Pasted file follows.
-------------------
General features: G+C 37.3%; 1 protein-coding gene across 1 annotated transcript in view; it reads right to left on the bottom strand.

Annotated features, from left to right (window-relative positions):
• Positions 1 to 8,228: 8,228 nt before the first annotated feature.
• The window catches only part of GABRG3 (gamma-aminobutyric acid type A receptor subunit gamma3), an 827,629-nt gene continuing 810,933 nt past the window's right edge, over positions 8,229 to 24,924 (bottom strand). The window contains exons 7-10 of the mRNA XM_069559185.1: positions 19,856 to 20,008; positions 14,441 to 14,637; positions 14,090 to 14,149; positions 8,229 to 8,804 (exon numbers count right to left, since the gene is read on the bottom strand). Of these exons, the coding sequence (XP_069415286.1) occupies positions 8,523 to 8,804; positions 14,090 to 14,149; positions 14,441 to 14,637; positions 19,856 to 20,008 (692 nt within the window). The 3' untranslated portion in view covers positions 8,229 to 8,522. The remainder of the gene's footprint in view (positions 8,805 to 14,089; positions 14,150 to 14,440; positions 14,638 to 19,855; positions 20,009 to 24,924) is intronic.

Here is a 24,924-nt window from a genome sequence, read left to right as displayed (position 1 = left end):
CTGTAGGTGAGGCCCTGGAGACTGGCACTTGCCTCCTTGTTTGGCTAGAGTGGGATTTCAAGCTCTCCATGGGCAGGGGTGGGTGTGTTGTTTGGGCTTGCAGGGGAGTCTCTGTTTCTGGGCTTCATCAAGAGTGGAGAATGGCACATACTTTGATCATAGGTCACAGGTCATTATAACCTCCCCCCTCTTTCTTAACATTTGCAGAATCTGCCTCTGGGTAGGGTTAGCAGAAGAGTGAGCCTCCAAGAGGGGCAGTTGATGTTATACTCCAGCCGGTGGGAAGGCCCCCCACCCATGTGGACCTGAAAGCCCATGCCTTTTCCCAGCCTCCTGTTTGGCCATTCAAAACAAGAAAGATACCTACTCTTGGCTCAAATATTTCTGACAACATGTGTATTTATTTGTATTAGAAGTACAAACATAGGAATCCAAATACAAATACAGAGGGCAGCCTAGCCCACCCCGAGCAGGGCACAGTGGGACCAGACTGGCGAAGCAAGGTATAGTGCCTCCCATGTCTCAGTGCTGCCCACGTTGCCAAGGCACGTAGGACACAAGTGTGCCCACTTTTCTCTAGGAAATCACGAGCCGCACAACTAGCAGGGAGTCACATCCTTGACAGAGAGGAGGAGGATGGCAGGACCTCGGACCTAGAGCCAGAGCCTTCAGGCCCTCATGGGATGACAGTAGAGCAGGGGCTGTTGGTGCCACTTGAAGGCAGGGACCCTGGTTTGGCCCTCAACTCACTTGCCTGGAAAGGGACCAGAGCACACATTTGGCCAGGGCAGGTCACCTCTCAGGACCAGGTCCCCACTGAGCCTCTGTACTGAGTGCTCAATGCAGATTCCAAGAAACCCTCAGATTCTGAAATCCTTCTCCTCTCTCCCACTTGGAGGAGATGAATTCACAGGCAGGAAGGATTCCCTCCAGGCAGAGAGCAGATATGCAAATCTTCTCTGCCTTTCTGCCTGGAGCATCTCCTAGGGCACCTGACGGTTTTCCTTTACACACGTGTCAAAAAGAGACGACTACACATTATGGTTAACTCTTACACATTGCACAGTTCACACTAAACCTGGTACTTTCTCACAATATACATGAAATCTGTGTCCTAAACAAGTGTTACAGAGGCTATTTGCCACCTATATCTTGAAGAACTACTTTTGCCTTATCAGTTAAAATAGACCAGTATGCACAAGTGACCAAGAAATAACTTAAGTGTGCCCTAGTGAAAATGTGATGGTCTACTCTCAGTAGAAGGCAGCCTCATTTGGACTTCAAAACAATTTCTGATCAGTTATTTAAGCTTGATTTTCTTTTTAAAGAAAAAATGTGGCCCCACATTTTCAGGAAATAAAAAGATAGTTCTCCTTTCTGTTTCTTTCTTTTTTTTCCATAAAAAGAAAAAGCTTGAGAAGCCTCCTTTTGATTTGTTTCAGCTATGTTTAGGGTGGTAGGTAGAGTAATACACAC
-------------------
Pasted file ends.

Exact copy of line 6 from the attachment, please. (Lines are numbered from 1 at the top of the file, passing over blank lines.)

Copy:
CTGTAGGTGAGGCCCTGGAGACTGGCACTTGCCTCCTTGTTTGGCTAGAGTGGGATTTCAAGCTCTCCATGGGCAGGGGTGGGTGTGTTGTTTGGGCTTGCAGGGGAGTCTCTGTTTCTGGGCTTCATCAAGAGTGGAGAATGGCACATACTTTGATCATAGGTCACAGGTCATTATAACCTCCCCCCTCTTTCTTAACATTTGCAGAATCTGCCTCTGGGTAGGGTTAGCAGAAGAGTGAGCCTCCAAGAGGGGCAGTTGATGTTATACTCCAGCCGGTGGGAAGGCCCCCCACCCATGTGGACCTGAAAGCCCATGCCTTTTCCCAGCCTCCTGTTTGGCCATTCAAAACAAGAAAGATACCTACTCTTGGCTCAAATATTTCTGACAACATGTGTATTTATTTGTATTAGAAGTACAAACATAGGAATCCAAATACAAATACAGAGGGCAGCCTAGCCCACCCCGAGCAGGGCACAGTGGGACCAGACTGGCGAAGCAAGGTATAGTGCCTCCCATGTCTCAGTGCTGCCCACGTTGCCAAGGCACGTAGGACACAAGTGTGCCCACTTTTCTCTAGGAAATCACGAGCCGCACAACTAGCAGGGAGTCACATCCTTGACAGAGAGGAGGAGGATGGCAGGACCTCGGACCTAGAGCCAGAGCCTTCAGGCCCTCATGGGATGACAGTAGAGCAGGGGCTGTTGGTGCCACTTGAAGGCAGGGACCCTGGTTTGGCCCTCAACTCACTTGCCTGGAAAGGGACCAGAGCACACATTTGGCCAGGGCAGGTCACCTCTCAGGACCAGGTCCCCACTGAGCCTCTGTACTGAGTGCTCAATGCAGATTCCAAGAAACCCTCAGATTCTGAAATCCTTCTCCTCTCTCCCACTTGGAGGAGATGAATTCACAGGCAGGAAGGATTCCCTCCAGGCAGAGAGCAGATATGCAAATCTTCTCTGCCTTTCTGCCTGGAGCATCTCCTAGGGCACCTGACGGTTTTCCTTTACACACGTGTCAAAAAGAGACGACTACACATTATGGTTAACTCTTACACATTGCACAGTTCACACTAAACCTGGTACTTTCTCACAATATACATGAAATCTGTGTCCTAAACAAGTGTTACAGAGGCTATTTGCCACCTATATCTTGAAGAACTACTTTTGCCTTATCAGTTAAAATAGACCAGTATGCACAAGTGACCAAGAAATAACTTAAGTGTGCCCTAGTGAAAATGTGATGGTCTACTCTCAGTAGAAGGCAGCCTCATTTGGACTTCAAAACAATTTCTGATCAGTTATTTAAGCTTGATTTTCTTTTTAAAGAAAAAATGTGGCCCCACATTTTCAGGAAATAAAAAGATAGTTCTCCTTTCTGTTTCTTTCTTTTTTTTCCATAAAAAGAAAAAGCTTGAGAAGCCTCCTTTTGATTTGTTTCAGCTATGTTTAGGGTGGTAGGTAGAGTAATACACAC